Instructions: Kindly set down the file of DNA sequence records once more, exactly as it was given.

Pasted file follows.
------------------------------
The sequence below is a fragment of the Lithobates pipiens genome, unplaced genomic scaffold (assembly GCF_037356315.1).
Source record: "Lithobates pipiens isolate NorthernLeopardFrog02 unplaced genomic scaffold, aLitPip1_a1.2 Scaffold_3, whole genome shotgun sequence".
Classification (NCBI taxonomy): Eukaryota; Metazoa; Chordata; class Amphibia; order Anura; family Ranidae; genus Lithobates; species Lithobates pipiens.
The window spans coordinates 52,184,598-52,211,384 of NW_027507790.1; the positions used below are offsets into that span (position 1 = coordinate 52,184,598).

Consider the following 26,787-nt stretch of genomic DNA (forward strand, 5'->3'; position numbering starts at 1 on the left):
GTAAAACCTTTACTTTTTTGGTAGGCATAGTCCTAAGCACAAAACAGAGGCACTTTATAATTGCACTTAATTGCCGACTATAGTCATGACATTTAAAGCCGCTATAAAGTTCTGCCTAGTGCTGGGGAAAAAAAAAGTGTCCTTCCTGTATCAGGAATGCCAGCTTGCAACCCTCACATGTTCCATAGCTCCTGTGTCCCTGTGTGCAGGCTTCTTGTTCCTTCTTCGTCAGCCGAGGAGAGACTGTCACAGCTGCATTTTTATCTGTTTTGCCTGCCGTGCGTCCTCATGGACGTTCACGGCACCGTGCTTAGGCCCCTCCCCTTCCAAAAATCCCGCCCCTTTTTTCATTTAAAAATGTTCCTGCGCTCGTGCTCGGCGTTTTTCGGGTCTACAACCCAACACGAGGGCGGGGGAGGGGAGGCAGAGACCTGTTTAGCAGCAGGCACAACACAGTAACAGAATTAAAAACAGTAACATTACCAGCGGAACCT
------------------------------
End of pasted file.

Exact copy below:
The sequence below is a fragment of the Lithobates pipiens genome, unplaced genomic scaffold (assembly GCF_037356315.1).
Source record: "Lithobates pipiens isolate NorthernLeopardFrog02 unplaced genomic scaffold, aLitPip1_a1.2 Scaffold_3, whole genome shotgun sequence".
Classification (NCBI taxonomy): Eukaryota; Metazoa; Chordata; class Amphibia; order Anura; family Ranidae; genus Lithobates; species Lithobates pipiens.
The window spans coordinates 52,184,598-52,211,384 of NW_027507790.1; the positions used below are offsets into that span (position 1 = coordinate 52,184,598).

Consider the following 26,787-nt stretch of genomic DNA (forward strand, 5'->3'; position numbering starts at 1 on the left):
GTAAAACCTTTACTTTTTTGGTAGGCATAGTCCTAAGCACAAAACAGAGGCACTTTATAATTGCACTTAATTGCCGACTATAGTCATGACATTTAAAGCCGCTATAAAGTTCTGCCTAGTGCTGGGGAAAAAAAAAGTGTCCTTCCTGTATCAGGAATGCCAGCTTGCAACCCTCACATGTTCCATAGCTCCTGTGTCCCTGTGTGCAGGCTTCTTGTTCCTTCTTCGTCAGCCGAGGAGAGACTGTCACAGCTGCATTTTTATCTGTTTTGCCTGCCGTGCGTCCTCATGGACGTTCACGGCACCGTGCTTAGGCCCCTCCCCTTCCAAAAATCCCGCCCCTTTTTTCATTTAAAAATGTTCCTGCGCTCGTGCTCGGCGTTTTTCGGGTCTACAACCCAACACGAGGGCGGGGGAGGGGAGGCAGAGACCTGTTTAGCAGCAGGCACAACACAGTAACAGAATTAAAAACAGTAACATTACCAGCGGAACCT